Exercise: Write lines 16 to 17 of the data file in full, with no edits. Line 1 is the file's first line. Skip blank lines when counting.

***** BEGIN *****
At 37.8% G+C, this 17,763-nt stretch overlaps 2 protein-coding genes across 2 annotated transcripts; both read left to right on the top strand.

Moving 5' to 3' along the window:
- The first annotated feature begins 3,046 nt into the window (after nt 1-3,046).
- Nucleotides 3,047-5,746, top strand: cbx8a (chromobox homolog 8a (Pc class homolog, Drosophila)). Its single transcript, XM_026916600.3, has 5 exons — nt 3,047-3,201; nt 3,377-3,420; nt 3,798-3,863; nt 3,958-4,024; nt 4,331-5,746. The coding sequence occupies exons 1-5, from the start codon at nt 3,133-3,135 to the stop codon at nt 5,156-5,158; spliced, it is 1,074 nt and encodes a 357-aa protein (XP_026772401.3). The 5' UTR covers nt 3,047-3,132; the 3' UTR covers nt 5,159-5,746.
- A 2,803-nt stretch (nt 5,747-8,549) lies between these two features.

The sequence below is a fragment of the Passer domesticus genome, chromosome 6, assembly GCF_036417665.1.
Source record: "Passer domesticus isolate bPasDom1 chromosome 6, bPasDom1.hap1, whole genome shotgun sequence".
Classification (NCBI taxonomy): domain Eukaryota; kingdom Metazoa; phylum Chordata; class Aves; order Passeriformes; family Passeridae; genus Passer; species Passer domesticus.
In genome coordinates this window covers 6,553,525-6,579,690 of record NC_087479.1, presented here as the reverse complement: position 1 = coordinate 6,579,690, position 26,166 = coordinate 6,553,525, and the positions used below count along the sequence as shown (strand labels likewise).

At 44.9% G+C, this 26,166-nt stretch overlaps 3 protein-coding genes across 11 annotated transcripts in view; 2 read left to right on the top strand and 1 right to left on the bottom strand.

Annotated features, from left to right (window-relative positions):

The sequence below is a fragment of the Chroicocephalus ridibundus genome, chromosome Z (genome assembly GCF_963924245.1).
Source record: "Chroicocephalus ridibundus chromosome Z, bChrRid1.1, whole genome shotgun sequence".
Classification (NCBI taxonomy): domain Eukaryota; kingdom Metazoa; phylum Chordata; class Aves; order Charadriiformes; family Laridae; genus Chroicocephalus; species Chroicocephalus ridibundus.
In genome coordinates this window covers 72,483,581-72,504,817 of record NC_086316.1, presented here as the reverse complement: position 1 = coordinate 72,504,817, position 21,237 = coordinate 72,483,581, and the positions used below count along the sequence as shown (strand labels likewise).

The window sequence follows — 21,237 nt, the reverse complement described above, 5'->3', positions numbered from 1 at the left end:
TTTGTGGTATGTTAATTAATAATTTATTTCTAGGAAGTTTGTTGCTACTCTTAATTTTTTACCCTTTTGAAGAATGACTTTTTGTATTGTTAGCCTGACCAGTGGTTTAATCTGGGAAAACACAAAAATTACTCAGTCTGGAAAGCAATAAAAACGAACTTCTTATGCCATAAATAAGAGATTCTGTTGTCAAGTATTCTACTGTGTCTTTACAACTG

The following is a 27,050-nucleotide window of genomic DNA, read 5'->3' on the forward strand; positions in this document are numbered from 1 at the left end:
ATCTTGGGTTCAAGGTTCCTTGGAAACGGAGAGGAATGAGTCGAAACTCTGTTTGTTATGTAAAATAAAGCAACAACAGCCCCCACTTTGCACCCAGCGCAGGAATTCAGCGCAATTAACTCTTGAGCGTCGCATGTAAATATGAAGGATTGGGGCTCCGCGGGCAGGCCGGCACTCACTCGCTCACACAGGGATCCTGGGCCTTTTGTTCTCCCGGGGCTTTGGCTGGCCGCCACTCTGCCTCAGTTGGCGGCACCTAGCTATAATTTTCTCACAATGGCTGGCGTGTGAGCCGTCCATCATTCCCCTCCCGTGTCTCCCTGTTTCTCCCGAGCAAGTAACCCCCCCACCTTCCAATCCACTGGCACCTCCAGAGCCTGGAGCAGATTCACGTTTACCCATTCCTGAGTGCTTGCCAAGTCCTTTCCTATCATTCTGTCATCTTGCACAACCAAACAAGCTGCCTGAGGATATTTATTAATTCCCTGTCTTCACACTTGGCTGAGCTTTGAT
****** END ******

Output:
The window sequence follows — 21,237 nt, the reverse complement described above, 5'->3', positions numbered from 1 at the left end:
TTTGTGGTATGTTAATTAATAATTTATTTCTAGGAAGTTTGTTGCTACTCTTAATTTTTTACCCTTTTGAAGAATGACTTTTTGTATTGTTAGCCTGACCAGTGGTTTAATCTGGGAAAACACAAAAATTACTCAGTCTGGAAAGCAATAAAAACGAACTTCTTATGCCATAAATAAGAGATTCTGTTGTCAAGTATTCTACTGTGTCTTTACAACTG